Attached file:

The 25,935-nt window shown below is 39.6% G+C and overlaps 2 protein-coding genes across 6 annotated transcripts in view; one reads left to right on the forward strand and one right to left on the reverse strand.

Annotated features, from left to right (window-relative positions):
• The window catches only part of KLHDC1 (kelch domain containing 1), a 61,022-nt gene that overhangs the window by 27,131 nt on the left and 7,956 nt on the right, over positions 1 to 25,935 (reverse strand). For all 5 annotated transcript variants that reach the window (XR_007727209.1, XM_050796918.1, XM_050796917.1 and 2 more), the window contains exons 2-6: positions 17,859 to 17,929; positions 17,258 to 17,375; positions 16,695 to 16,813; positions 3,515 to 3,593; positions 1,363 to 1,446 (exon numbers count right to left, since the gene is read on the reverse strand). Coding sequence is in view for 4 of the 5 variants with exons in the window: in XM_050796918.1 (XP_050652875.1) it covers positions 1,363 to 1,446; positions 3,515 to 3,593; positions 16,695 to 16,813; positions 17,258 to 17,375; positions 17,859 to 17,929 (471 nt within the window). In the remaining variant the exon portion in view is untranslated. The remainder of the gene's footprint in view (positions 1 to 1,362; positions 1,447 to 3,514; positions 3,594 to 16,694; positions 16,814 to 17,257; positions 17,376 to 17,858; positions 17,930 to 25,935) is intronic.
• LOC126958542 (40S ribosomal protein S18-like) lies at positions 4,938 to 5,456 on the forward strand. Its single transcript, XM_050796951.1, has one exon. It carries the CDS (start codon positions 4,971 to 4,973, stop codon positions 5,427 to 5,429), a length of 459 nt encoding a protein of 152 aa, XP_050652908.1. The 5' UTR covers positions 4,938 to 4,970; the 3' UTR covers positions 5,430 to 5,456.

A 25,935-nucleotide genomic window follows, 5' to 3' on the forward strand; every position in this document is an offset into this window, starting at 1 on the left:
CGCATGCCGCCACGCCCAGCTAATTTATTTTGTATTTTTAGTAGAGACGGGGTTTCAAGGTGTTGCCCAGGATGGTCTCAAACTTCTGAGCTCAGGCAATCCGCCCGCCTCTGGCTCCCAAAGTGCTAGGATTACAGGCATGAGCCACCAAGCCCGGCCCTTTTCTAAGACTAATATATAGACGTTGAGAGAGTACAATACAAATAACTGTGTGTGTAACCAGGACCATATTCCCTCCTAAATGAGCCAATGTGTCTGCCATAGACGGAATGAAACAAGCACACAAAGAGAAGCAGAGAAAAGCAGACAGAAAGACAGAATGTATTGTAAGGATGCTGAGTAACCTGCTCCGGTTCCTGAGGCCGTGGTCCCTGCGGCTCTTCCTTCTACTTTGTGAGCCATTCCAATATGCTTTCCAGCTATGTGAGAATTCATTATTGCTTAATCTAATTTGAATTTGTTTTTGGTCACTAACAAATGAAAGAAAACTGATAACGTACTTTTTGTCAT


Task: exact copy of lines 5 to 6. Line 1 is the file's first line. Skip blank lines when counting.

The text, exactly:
A 25,935-nucleotide genomic window follows, 5' to 3' on the forward strand; every position in this document is an offset into this window, starting at 1 on the left:
CGCATGCCGCCACGCCCAGCTAATTTATTTTGTATTTTTAGTAGAGACGGGGTTTCAAGGTGTTGCCCAGGATGGTCTCAAACTTCTGAGCTCAGGCAATCCGCCCGCCTCTGGCTCCCAAAGTGCTAGGATTACAGGCATGAGCCACCAAGCCCGGCCCTTTTCTAAGACTAATATATAGACGTTGAGAGAGTACAATACAAATAACTGTGTGTGTAACCAGGACCATATTCCCTCCTAAATGAGCCAATGTGTCTGCCATAGACGGAATGAAACAAGCACACAAAGAGAAGCAGAGAAAAGCAGACAGAAAGACAGAATGTATTGTAAGGATGCTGAGTAACCTGCTCCGGTTCCTGAGGCCGTGGTCCCTGCGGCTCTTCCTTCTACTTTGTGAGCCATTCCAATATGCTTTCCAGCTATGTGAGAATTCATTATTGCTTAATCTAATTTGAATTTGTTTTTGGTCACTAACAAATGAAAGAAAACTGATAACGTACTTTTTGTCAT